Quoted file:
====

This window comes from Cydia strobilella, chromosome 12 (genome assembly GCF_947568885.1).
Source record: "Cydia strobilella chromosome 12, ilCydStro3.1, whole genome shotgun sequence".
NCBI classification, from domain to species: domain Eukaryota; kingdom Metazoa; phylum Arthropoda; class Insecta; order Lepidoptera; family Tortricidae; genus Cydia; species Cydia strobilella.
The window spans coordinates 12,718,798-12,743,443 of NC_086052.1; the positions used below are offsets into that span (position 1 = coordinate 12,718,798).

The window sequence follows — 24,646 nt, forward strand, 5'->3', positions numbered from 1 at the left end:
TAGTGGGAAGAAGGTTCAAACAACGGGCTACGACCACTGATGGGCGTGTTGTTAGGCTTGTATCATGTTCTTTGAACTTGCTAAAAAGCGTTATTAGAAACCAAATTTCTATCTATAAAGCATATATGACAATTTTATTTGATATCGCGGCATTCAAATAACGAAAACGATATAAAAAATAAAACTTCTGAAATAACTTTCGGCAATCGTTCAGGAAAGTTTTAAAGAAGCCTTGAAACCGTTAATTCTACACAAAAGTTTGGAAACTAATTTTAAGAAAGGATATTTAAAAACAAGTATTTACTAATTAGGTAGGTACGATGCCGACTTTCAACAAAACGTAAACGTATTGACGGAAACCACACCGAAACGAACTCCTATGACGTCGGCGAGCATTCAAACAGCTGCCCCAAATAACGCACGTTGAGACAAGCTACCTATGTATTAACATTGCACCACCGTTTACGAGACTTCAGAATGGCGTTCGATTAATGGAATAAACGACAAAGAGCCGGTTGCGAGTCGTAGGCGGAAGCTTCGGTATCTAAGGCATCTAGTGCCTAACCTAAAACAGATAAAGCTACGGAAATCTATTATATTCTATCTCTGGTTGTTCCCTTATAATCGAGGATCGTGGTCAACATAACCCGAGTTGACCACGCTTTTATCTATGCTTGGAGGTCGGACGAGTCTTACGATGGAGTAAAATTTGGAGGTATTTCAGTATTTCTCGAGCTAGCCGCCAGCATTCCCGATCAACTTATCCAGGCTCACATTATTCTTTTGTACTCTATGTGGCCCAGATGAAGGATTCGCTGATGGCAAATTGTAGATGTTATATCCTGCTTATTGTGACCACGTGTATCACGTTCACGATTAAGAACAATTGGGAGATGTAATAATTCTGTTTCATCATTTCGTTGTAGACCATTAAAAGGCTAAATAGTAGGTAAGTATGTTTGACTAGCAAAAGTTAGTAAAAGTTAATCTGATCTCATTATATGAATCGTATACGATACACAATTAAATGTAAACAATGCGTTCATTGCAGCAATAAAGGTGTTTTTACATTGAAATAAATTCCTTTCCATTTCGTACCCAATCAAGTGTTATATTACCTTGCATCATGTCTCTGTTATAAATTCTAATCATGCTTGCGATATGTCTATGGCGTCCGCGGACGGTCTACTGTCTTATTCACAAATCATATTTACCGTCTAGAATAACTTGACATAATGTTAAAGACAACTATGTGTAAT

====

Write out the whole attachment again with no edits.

This window comes from Cydia strobilella, chromosome 12 (genome assembly GCF_947568885.1).
Source record: "Cydia strobilella chromosome 12, ilCydStro3.1, whole genome shotgun sequence".
NCBI classification, from domain to species: domain Eukaryota; kingdom Metazoa; phylum Arthropoda; class Insecta; order Lepidoptera; family Tortricidae; genus Cydia; species Cydia strobilella.
The window spans coordinates 12,718,798-12,743,443 of NC_086052.1; the positions used below are offsets into that span (position 1 = coordinate 12,718,798).

The window sequence follows — 24,646 nt, forward strand, 5'->3', positions numbered from 1 at the left end:
TAGTGGGAAGAAGGTTCAAACAACGGGCTACGACCACTGATGGGCGTGTTGTTAGGCTTGTATCATGTTCTTTGAACTTGCTAAAAAGCGTTATTAGAAACCAAATTTCTATCTATAAAGCATATATGACAATTTTATTTGATATCGCGGCATTCAAATAACGAAAACGATATAAAAAATAAAACTTCTGAAATAACTTTCGGCAATCGTTCAGGAAAGTTTTAAAGAAGCCTTGAAACCGTTAATTCTACACAAAAGTTTGGAAACTAATTTTAAGAAAGGATATTTAAAAACAAGTATTTACTAATTAGGTAGGTACGATGCCGACTTTCAACAAAACGTAAACGTATTGACGGAAACCACACCGAAACGAACTCCTATGACGTCGGCGAGCATTCAAACAGCTGCCCCAAATAACGCACGTTGAGACAAGCTACCTATGTATTAACATTGCACCACCGTTTACGAGACTTCAGAATGGCGTTCGATTAATGGAATAAACGACAAAGAGCCGGTTGCGAGTCGTAGGCGGAAGCTTCGGTATCTAAGGCATCTAGTGCCTAACCTAAAACAGATAAAGCTACGGAAATCTATTATATTCTATCTCTGGTTGTTCCCTTATAATCGAGGATCGTGGTCAACATAACCCGAGTTGACCACGCTTTTATCTATGCTTGGAGGTCGGACGAGTCTTACGATGGAGTAAAATTTGGAGGTATTTCAGTATTTCTCGAGCTAGCCGCCAGCATTCCCGATCAACTTATCCAGGCTCACATTATTCTTTTGTACTCTATGTGGCCCAGATGAAGGATTCGCTGATGGCAAATTGTAGATGTTATATCCTGCTTATTGTGACCACGTGTATCACGTTCACGATTAAGAACAATTGGGAGATGTAATAATTCTGTTTCATCATTTCGTTGTAGACCATTAAAAGGCTAAATAGTAGGTAAGTATGTTTGACTAGCAAAAGTTAGTAAAAGTTAATCTGATCTCATTATATGAATCGTATACGATACACAATTAAATGTAAACAATGCGTTCATTGCAGCAATAAAGGTGTTTTTACATTGAAATAAATTCCTTTCCATTTCGTACCCAATCAAGTGTTATATTACCTTGCATCATGTCTCTGTTATAAATTCTAATCATGCTTGCGATATGTCTATGGCGTCCGCGGACGGTCTACTGTCTTATTCACAAATCATATTTACCGTCTAGAATAACTTGACATAATGTTAAAGACAACTATGTGTAAT